Cancel High Speed Trains, reduce rail fares and invest in Network Rail jobs – prevent another Carmont tragedy

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On the second anniversary of the Carmont tragedy (12 August), TSSA has called for “museum pieces” High Speed Trains to be taken out of service, rail fares to be reduced, and an end to job cuts in Network Rail.

TSSA leader Manuel Cortes, said, “Our thoughts are with the three people who lost their lives in this tragic accident; Brett McCullough, Donald Dinnie and Chris Stuchbury, and their families.

“The sad truth is that the events of 12th August 2020 were entirely preventable. The best way that ScotRail and our government can remember them is to act now to ensure that such an accident never occurs again.

“Firstly, we must take the High Speed Train (HST) fleet out of service immediately and forever. The Rail Accident Investigation Branch made it clear that failings in the HST played a part in the tragedy, especially in the death of the driver, yet ScotRail continues to use these museum pieces. They were built in the 1970s and have no place in a 21st century rail network.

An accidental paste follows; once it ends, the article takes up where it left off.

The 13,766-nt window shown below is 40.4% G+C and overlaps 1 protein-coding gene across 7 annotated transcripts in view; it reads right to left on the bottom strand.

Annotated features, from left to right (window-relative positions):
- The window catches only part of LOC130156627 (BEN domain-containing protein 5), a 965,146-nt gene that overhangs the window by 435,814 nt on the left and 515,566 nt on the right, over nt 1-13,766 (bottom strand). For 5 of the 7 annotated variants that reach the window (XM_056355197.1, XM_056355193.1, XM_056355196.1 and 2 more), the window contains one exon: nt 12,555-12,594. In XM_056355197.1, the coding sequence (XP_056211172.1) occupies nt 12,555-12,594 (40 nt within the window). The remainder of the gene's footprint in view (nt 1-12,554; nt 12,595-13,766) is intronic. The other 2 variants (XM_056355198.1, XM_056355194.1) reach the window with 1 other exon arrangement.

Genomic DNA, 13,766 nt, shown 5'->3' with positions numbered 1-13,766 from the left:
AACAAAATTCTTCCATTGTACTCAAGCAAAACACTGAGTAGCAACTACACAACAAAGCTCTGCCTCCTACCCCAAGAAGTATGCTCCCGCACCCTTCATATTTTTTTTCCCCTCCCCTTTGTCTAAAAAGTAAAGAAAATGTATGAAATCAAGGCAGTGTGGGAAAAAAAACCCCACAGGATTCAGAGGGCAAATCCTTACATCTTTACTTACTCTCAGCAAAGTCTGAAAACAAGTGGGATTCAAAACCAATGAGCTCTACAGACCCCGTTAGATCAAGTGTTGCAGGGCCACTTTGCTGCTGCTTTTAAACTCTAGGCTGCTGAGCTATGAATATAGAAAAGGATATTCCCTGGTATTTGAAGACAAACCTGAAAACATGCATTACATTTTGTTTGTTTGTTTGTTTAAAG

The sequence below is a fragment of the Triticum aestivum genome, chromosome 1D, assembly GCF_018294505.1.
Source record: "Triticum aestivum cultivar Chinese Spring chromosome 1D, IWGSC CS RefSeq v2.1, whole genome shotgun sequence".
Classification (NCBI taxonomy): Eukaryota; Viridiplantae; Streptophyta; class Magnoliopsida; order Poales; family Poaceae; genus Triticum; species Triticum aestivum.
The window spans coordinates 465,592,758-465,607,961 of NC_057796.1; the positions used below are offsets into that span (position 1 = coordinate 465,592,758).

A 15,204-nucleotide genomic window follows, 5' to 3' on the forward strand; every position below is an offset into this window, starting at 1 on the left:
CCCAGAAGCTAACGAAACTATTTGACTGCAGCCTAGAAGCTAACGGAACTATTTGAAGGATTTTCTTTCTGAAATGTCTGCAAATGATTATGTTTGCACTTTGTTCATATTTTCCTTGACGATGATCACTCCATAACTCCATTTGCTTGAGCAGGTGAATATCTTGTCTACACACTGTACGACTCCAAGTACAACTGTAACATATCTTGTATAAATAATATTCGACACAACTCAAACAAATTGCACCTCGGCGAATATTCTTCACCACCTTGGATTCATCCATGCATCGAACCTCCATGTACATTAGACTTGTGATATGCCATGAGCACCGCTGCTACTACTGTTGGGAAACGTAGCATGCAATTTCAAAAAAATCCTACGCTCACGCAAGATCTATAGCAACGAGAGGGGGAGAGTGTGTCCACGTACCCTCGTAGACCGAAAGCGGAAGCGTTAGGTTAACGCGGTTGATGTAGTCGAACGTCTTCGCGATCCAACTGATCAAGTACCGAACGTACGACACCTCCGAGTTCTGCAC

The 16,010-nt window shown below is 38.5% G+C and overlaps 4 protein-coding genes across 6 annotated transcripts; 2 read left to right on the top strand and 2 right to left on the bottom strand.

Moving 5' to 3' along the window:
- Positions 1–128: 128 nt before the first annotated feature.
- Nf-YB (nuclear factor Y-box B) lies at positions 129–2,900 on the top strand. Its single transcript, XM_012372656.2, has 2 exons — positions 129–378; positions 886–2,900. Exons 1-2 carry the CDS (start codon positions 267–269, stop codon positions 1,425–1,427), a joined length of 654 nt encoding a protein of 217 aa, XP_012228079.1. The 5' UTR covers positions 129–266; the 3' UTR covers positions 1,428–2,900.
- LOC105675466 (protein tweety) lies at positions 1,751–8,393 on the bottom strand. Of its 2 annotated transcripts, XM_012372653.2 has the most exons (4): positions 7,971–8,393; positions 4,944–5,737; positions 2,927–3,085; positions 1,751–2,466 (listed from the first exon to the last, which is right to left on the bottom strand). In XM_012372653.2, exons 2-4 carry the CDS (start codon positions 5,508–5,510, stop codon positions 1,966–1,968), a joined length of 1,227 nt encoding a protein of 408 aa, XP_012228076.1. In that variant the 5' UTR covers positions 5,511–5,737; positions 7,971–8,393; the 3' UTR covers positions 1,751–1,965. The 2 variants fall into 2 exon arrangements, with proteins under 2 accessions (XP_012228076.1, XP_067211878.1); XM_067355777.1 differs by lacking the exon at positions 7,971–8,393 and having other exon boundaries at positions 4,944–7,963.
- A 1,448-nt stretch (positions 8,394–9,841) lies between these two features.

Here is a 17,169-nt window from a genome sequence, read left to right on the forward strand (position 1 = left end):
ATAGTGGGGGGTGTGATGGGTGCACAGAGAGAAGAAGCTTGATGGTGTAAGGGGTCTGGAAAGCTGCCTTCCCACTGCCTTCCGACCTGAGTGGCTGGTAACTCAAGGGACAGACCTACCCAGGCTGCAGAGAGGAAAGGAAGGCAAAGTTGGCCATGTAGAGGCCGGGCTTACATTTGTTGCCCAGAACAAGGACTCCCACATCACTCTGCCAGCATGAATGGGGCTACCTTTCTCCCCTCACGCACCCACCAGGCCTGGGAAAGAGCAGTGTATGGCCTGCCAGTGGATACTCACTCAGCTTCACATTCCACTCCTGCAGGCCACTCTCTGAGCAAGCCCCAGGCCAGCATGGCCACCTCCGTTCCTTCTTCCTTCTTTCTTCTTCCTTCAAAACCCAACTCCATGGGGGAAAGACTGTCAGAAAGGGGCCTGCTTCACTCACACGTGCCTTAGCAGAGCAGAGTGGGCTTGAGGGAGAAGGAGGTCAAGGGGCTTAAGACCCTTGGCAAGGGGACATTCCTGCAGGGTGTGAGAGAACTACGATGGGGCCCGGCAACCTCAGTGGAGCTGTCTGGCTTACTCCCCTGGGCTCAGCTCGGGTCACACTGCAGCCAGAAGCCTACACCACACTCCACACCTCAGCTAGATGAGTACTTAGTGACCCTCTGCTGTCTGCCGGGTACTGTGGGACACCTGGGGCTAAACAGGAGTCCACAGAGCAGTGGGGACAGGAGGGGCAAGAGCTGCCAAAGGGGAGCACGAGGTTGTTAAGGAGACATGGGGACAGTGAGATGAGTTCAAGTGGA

“Secondly, we need to increase our actions to prevent climate change. The heavy rain the night before, and morning of, the incident at Carmont played a significant role in causing the accident. These extreme weather events are becoming more common. We need to encourage people onto trains and off the roads to reduce the carbon cost of transport. We can start by cutting the ticket prices across the rail network – surely a popular move in this cost of living crisis!

“Thirdly, we need to put a stop to all talk of cutting Network Rail staffing. We know that the RAIB report blamed lack of staffing resources within Network Rail stating, “the railway has insufficient resource to entirely overcome the potential for infrastructure failure.” Yet Network Rail are still bent on recklessly cutting jobs and drastically reducing routine safety inspections through their “Modernising Maintenance” programme.”

“The events of 12 August 2020 were a tragedy. But the greater tragedy will be if we fail to learn the lessons of that day.”

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